Basra – Sadr wins; did America Lose?

From “Basra Battle Strengthens Sadr,” by Yochi J. Dreazen in today’s Wall Street Journal.

The Iraqi government’s inability to oust Moqtada al-Sadr’s militia from Basra has boosted the fortunes of the Shiite cleric while damaging the standing of Prime Minister Nouri al-Maliki.

We’ll see. The more interesting aspect is the potential effect that al-Maliki’s failure has on US politics. The Journal goes on:

Worsening conditions in Iraq pose a particular challenge for likely Republican nominee Sen. John McCain, who has staked his candidacy on his ability to persuade antiwar voters that victory in Iraq remains possible.

McCain’s immediate response appears to be to double down on al-Maliki:

“Apparently it was Sadr who asked for the cease-fire. It wasn’t Maliki,” Sen. McCain noted. “Very rarely do I see the winning side declare a cease-fire.”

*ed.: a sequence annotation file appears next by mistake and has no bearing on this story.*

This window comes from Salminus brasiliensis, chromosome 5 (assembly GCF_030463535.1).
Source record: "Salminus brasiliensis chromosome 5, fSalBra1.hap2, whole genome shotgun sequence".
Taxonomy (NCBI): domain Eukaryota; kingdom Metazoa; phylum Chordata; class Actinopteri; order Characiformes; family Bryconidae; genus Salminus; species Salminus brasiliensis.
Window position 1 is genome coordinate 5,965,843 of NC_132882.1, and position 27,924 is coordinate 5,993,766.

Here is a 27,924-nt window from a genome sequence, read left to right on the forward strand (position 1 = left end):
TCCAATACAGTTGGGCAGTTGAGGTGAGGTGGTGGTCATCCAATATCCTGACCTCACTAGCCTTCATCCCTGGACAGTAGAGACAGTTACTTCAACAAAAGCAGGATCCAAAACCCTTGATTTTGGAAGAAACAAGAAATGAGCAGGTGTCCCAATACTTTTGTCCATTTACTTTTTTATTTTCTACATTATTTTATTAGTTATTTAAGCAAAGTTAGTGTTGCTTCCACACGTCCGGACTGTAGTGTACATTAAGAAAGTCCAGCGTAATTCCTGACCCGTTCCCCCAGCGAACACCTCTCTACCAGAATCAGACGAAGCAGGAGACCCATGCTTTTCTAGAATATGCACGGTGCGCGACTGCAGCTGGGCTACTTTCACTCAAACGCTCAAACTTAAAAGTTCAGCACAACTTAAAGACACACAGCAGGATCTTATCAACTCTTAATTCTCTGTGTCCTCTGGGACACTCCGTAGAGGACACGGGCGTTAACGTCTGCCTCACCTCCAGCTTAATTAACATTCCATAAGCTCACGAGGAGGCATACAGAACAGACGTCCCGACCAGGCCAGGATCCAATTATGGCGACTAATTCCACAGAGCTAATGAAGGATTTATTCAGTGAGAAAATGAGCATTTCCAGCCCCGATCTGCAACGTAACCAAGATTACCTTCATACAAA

The New York Times today captured a little of the complexity of Middle Eastern political negotiations, giving a idea of what might have taken place:

Senior political leaders involved in the negotiations that led to Mr. Sadr’s statements on Sunday indicated that Mr. Maliki had been directly involved, essentially agreeing to Mr. Sadr’s demands in advance.

The upshot is that Moqtada al-Sadr’s political strength has grown both by the results of the fighting and by his offer to end it. That offer, which stopped (at least for now) Iraqi-on-Iraqi as well as Muslim-on-Muslim violence will be seen as magnanimous by many Iraqis both in and out of al-Sadr’s movement. As the Journal article notes:

If the elections were held today, “there is no doubt in my mind whatsoever that Sadrists would win across the south,” said a U.S. official at the American Embassy in Baghdad who monitors Iraqi politics.

This does not have to be bad news for America, unless we have for some reason defined our “victory” in terms of particular Iraqi politicians, such as al-Maliki of the Dawa party or al-Hakim of ISCI.

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